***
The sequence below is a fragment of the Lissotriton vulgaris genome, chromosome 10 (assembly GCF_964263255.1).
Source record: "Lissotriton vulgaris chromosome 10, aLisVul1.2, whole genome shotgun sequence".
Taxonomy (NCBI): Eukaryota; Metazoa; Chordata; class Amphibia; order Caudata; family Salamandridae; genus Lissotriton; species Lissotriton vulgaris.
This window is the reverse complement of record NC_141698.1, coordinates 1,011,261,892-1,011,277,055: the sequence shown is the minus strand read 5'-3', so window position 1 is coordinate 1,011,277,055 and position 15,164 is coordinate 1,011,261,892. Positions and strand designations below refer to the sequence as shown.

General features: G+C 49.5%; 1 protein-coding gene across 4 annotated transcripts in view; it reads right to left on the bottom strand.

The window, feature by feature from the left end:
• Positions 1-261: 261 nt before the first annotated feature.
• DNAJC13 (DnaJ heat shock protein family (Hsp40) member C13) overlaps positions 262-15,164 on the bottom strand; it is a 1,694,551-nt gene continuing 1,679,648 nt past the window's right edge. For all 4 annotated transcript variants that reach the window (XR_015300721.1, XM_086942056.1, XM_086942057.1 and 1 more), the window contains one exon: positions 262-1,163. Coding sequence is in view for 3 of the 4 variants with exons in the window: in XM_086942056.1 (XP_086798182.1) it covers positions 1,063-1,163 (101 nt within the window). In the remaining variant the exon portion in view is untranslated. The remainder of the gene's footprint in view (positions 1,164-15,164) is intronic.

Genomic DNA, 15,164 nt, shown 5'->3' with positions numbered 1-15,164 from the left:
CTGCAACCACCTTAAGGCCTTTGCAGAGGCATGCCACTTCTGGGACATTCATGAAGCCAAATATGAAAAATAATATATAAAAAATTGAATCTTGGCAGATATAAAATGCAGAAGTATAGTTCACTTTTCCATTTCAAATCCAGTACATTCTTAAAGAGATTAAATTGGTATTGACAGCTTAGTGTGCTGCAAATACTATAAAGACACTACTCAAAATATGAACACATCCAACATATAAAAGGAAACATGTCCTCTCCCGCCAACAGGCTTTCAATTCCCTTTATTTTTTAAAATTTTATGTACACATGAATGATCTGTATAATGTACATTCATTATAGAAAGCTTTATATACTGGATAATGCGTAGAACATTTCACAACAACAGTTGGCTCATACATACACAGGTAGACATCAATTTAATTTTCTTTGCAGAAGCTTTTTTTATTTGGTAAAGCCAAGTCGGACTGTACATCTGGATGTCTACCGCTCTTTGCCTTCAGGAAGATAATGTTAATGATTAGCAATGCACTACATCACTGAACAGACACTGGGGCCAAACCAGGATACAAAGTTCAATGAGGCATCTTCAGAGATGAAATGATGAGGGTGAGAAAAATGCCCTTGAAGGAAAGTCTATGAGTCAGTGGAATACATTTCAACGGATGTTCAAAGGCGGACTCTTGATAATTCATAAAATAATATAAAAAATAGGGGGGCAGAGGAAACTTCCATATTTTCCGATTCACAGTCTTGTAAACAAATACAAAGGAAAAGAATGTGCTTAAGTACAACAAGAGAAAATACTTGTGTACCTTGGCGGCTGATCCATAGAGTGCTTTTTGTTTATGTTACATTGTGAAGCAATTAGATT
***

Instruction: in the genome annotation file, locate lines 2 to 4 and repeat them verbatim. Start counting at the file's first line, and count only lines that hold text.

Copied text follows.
Source record: "Lissotriton vulgaris chromosome 10, aLisVul1.2, whole genome shotgun sequence".
Taxonomy (NCBI): Eukaryota; Metazoa; Chordata; class Amphibia; order Caudata; family Salamandridae; genus Lissotriton; species Lissotriton vulgaris.
This window is the reverse complement of record NC_141698.1, coordinates 1,011,261,892-1,011,277,055: the sequence shown is the minus strand read 5'-3', so window position 1 is coordinate 1,011,277,055 and position 15,164 is coordinate 1,011,261,892. Positions and strand designations below refer to the sequence as shown.